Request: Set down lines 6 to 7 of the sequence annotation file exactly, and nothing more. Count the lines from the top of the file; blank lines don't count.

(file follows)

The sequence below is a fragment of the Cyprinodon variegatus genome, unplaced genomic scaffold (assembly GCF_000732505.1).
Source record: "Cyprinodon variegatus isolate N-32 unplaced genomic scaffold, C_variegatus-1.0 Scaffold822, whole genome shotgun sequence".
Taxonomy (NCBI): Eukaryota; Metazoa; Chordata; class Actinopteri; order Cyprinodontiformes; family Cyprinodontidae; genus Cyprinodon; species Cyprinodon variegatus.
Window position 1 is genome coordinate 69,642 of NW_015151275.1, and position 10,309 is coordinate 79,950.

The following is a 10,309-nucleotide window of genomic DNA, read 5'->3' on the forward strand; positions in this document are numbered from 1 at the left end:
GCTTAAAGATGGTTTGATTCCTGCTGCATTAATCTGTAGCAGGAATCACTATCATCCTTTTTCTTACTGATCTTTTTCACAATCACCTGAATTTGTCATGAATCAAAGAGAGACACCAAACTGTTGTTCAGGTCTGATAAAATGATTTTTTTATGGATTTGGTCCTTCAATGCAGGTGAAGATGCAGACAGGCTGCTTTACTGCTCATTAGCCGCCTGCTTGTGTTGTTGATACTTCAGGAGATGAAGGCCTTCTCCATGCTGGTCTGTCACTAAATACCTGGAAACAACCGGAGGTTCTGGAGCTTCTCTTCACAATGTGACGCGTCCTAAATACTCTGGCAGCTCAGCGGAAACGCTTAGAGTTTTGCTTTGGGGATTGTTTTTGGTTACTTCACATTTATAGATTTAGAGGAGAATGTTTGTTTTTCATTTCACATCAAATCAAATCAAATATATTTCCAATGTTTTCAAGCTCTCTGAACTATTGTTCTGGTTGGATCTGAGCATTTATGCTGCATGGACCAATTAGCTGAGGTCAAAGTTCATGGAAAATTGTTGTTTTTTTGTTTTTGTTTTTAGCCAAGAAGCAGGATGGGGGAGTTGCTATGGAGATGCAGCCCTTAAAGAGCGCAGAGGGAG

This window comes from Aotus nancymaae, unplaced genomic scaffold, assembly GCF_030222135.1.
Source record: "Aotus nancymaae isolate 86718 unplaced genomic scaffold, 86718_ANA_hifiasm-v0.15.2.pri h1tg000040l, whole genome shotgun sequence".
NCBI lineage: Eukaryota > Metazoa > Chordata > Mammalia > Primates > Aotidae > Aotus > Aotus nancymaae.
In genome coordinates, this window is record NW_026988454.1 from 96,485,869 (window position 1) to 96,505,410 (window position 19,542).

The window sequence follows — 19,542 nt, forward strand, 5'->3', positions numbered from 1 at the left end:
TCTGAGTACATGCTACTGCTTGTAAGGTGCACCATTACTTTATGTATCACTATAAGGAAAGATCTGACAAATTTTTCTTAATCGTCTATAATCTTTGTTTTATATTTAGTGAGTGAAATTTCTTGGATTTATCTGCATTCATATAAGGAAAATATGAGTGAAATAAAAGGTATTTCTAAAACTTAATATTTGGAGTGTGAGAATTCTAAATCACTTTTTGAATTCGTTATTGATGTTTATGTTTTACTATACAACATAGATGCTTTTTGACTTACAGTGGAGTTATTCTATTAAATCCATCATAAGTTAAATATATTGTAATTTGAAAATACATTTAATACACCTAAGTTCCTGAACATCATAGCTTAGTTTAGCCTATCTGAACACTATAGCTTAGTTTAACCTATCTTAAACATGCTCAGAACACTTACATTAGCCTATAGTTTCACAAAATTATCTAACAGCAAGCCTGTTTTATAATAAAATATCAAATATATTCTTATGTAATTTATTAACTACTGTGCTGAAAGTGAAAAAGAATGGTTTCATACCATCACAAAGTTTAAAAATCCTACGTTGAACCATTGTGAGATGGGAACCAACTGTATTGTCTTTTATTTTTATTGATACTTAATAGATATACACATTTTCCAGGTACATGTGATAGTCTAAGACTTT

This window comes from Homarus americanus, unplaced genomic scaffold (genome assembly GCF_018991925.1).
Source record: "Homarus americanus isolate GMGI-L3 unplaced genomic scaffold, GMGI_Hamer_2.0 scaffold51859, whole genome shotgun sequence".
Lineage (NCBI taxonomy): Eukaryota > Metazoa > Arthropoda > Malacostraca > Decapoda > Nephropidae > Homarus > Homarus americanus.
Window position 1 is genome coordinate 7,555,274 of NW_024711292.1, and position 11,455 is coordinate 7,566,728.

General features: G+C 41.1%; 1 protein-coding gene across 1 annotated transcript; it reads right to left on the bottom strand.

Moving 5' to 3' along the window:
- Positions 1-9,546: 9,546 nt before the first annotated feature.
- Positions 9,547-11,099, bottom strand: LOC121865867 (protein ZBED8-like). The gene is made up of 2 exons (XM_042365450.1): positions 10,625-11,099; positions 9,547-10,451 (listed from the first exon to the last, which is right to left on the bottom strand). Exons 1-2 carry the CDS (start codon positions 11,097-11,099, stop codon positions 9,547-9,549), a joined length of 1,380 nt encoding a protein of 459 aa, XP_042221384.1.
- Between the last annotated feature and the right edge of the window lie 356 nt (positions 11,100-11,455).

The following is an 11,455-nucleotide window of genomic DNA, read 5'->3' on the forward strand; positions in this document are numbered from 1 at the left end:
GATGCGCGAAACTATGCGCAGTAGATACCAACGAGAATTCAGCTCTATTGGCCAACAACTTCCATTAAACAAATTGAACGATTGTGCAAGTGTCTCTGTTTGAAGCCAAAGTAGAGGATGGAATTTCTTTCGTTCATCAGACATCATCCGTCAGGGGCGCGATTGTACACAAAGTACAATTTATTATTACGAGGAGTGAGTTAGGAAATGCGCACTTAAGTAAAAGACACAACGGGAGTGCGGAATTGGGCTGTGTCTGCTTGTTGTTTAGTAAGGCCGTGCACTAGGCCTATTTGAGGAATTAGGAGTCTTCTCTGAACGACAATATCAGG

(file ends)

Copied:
GCTTAAAGATGGTTTGATTCCTGCTGCATTAATCTGTAGCAGGAATCACTATCATCCTTTTTCTTACTGATCTTTTTCACAATCACCTGAATTTGTCATGAATCAAAGAGAGACACCAAACTGTTGTTCAGGTCTGATAAAATGATTTTTTTATGGATTTGGTCCTTCAATGCAGGTGAAGATGCAGACAGGCTGCTTTACTGCTCATTAGCCGCCTGCTTGTGTTGTTGATACTTCAGGAGATGAAGGCCTTCTCCATGCTGGTCTGTCACTAAATACCTGGAAACAACCGGAGGTTCTGGAGCTTCTCTTCACAATGTGACGCGTCCTAAATACTCTGGCAGCTCAGCGGAAACGCTTAGAGTTTTGCTTTGGGGATTGTTTTTGGTTACTTCACATTTATAGATTTAGAGGAGAATGTTTGTTTTTCATTTCACATCAAATCAAATCAAATATATTTCCAATGTTTTCAAGCTCTCTGAACTATTGTTCTGGTTGGATCTGAGCATTTATGCTGCATGGACCAATTAGCTGAGGTCAAAGTTCATGGAAAATTGTTGTTTTTTTGTTTTTGTTTTTAGCCAAGAAGCAGGATGGGGGAGTTGCTATGGAGATGCAGCCCTTAAAGAGCGCAGAGGGAG

This window comes from Aotus nancymaae, unplaced genomic scaffold, assembly GCF_030222135.1.